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Kitchen Secrets: Readers share their recipes for the perfect slice of birthday cake

Spoiler alert: There’s a whole lot of chocolate.

Image: Shutterstock/Jaktana phongphuek

EVERY HOME COOK has their own kitchen hacks, cheats and traditions, and we want to know yours.

Each week as part of our Kitchen Secrets series, we ask readers to share their cooking tips and go-to food and drink ideas. From the secret to quick-and-easy dinners, to the best way to scramble an egg, we set a new question every seven days.

Next week, we’ll be asking for your tips for fitting more greens into kids’ meals – and we’d love to hear yours. Email us on food@thejournal.ie – and you could see your response in the magazine!

What’s your go-to cake/dessert to make to celebrate a birthday?

I turn to the same recipe for coffee-spiked chocolate sponge every time: It’s a recipe video I found online and it uses, along with the usual ingredients, Guinness, mayonnaise and coffee granules. I also make a chocolate simple syrup to soak the cooled sponge cake with before icing with the chocolate buttercream and it’s chocolate heaven! Actually, simple syrup makes all cakes better. Add loads of fresh flowers and candles on top. Voila!

- Donna O’Shaughnessy

Chocolate biscuit cake is always a crowd-pleaser: Plus, it’s great to make in advance. It can be good for using up excess Easter eggs too. My other favourite is Nigella Lawson’s Chocolate Guinness Cake, it is easy to make, light in texture and looks just like a pint of Guinness!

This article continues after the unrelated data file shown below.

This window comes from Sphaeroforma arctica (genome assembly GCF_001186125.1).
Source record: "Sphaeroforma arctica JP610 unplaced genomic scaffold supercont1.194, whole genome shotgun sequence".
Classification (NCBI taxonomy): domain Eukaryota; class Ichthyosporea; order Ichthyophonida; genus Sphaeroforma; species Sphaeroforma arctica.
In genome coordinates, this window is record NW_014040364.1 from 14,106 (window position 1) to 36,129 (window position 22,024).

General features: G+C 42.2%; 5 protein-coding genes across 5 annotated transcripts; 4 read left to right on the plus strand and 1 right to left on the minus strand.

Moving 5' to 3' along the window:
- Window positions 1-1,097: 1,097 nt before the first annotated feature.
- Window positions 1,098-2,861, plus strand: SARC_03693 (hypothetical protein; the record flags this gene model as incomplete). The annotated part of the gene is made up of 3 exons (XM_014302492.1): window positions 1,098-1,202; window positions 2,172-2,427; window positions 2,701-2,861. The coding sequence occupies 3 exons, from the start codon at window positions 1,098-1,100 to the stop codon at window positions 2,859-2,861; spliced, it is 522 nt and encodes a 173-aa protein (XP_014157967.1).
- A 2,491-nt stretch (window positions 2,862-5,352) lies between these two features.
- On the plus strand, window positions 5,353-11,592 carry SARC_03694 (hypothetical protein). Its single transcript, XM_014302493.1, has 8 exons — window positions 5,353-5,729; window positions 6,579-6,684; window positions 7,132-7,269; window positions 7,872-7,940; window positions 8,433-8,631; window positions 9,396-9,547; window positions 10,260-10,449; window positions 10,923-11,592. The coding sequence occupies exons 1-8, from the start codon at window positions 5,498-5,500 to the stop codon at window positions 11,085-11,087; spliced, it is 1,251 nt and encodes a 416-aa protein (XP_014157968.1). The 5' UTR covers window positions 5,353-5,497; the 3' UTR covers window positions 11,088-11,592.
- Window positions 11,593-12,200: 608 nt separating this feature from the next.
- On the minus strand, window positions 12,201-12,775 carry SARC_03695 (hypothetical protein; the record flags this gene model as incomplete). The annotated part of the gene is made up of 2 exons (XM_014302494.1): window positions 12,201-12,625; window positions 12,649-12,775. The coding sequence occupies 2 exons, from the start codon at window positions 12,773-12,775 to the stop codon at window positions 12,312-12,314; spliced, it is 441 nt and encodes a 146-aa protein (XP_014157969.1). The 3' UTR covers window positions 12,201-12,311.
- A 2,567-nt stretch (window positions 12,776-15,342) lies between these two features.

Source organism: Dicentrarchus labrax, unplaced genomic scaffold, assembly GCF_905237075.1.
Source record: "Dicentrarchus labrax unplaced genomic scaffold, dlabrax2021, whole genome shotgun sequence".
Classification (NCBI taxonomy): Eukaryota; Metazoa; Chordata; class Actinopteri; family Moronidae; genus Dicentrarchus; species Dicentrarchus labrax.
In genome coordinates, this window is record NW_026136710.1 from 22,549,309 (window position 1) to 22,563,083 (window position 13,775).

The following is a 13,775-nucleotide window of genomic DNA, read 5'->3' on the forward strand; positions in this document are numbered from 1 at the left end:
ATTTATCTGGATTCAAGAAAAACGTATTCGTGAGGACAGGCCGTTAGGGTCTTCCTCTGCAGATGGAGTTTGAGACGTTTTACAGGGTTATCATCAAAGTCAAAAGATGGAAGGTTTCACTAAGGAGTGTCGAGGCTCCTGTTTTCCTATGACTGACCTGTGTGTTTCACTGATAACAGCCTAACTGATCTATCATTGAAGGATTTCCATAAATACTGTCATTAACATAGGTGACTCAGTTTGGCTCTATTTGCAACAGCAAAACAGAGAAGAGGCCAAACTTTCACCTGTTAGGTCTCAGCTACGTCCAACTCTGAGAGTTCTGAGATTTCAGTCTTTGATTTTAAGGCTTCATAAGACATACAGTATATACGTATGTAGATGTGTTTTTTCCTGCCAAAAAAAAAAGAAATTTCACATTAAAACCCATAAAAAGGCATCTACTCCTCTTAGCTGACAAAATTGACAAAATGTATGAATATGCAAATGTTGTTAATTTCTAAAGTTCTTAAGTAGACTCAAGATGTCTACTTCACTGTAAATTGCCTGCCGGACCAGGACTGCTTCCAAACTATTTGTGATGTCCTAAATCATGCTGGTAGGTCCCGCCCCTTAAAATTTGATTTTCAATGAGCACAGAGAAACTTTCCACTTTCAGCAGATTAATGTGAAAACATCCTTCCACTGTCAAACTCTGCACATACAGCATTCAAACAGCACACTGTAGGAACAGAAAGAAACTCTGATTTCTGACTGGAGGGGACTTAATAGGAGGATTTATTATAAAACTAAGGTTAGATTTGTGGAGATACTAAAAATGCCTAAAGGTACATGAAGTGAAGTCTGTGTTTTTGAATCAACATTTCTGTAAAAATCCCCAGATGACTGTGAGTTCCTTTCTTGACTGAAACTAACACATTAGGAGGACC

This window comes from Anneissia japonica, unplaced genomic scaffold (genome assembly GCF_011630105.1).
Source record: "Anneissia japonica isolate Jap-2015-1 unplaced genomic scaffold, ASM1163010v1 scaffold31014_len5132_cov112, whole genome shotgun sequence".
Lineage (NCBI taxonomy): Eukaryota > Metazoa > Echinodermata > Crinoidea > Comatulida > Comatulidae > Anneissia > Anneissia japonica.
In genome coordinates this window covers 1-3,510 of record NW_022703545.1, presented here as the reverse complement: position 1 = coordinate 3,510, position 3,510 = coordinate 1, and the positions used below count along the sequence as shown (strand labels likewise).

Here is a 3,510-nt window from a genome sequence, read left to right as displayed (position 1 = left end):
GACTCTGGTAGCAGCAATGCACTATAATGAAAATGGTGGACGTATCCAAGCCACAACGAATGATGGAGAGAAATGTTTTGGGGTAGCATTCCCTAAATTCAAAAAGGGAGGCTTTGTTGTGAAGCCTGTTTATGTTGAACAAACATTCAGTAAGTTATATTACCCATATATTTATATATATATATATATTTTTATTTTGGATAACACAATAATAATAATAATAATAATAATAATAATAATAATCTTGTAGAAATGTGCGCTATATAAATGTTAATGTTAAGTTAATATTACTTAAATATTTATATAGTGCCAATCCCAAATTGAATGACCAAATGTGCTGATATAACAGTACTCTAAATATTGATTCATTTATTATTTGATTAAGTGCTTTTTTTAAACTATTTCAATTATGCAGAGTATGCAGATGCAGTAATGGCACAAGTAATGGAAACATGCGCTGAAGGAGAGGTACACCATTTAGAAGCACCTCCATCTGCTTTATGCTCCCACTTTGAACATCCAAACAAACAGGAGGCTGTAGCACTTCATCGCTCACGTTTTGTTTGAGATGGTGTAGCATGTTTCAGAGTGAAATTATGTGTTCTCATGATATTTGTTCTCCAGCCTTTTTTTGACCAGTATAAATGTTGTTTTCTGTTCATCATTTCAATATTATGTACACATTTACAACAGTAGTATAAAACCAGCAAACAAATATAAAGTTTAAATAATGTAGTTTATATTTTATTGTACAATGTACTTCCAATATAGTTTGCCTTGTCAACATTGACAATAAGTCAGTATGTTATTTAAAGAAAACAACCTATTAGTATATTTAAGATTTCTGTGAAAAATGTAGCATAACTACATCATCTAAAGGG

- Fiona Staunton

For me, a checker cake is a good one: It looks a lot more impressive than the effort involved in making it! Make up a cake batter, and once fully mixed, divide it in two bowls. To one add 1.5 tsp of vanilla extract. Blend a tablespoon of cocoa powder with 2-3 tablespoons of warm water – add this to the second bowl and mix well. Divide each mix between two 18cm round tins and bake at 170 for 20 minutes.

Once all four cakes have cooled, use three different sized circular cutters – normally I use a side plate, a saucer and a pastry cutter. It can be a bit tricky to keep the circles together, but even if it breaks a bit you can still stick them back when assembling. Warm some apricot jam and brush this on the edges of the circles to help them stick to each other.  Put the biggest chocolate ring on a plate, put the medium plain ring inside it, then the smaller chocolate, and so on, repeating for the other one. Use some more jam to sandwich the cakes together. 

Make up chocolate buttercream icing and decorate the cake. You can keep the icing rough and then cover in buttons, or break up a flake and sprinkle all over.  It’s a nice surprise to cut into the cake and see the checkerboard effect.

- Olly Keegan

image Olly's son reaping the benefits of her baking. Source: Olly Keegan

A basic Victoria sandwich recipe with some decadent additions: I start with 8oz self raising flour, 8oz butter/margarine, 8oz caster sugar and 4 eggs. But I substitute one ounce of cocoa powder for an ounce of flour. Cream butter and sugar, add eggs,then  fold in flour and cocoa  powder. Divide into two cake tins and bake for 30 minute at 180°.

Let the cakes cool completely and slice each cake in half, to give you four cake rounds. Spread your choice of jam filling in between the four and pipe double cream into the middle, then sandwich the two sides together. Decorate with more piped cream and chocolate curls. Or for a more adult twist spoon a little brandy over the cake before decorating.

- Angela Nolan

More Kitchen Secrets: How to master the perfect baked potato, according to our readers>

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